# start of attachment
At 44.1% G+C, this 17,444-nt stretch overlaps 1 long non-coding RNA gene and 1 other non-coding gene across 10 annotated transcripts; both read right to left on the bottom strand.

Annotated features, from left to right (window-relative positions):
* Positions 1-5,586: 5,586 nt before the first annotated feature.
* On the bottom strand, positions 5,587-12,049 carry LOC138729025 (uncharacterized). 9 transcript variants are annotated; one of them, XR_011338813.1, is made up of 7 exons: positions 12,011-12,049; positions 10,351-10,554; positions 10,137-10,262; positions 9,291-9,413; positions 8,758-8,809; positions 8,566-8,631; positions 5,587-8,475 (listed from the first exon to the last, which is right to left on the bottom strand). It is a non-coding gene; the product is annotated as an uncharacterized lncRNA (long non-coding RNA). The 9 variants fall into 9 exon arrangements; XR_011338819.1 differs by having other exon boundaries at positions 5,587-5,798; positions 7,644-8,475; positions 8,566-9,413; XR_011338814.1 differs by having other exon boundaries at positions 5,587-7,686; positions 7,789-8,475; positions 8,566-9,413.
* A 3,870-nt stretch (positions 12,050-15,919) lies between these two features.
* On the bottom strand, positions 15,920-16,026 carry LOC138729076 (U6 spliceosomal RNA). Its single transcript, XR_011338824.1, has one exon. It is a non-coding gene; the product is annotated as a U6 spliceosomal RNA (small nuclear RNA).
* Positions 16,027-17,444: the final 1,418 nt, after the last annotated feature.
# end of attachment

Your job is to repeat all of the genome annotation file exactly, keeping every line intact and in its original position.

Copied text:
At 44.1% G+C, this 17,444-nt stretch overlaps 1 long non-coding RNA gene and 1 other non-coding gene across 10 annotated transcripts; both read right to left on the bottom strand.

Annotated features, from left to right (window-relative positions):
* Positions 1-5,586: 5,586 nt before the first annotated feature.
* On the bottom strand, positions 5,587-12,049 carry LOC138729025 (uncharacterized). 9 transcript variants are annotated; one of them, XR_011338813.1, is made up of 7 exons: positions 12,011-12,049; positions 10,351-10,554; positions 10,137-10,262; positions 9,291-9,413; positions 8,758-8,809; positions 8,566-8,631; positions 5,587-8,475 (listed from the first exon to the last, which is right to left on the bottom strand). It is a non-coding gene; the product is annotated as an uncharacterized lncRNA (long non-coding RNA). The 9 variants fall into 9 exon arrangements; XR_011338819.1 differs by having other exon boundaries at positions 5,587-5,798; positions 7,644-8,475; positions 8,566-9,413; XR_011338814.1 differs by having other exon boundaries at positions 5,587-7,686; positions 7,789-8,475; positions 8,566-9,413.
* A 3,870-nt stretch (positions 12,050-15,919) lies between these two features.
* On the bottom strand, positions 15,920-16,026 carry LOC138729076 (U6 spliceosomal RNA). Its single transcript, XR_011338824.1, has one exon. It is a non-coding gene; the product is annotated as a U6 spliceosomal RNA (small nuclear RNA).
* Positions 16,027-17,444: the final 1,418 nt, after the last annotated feature.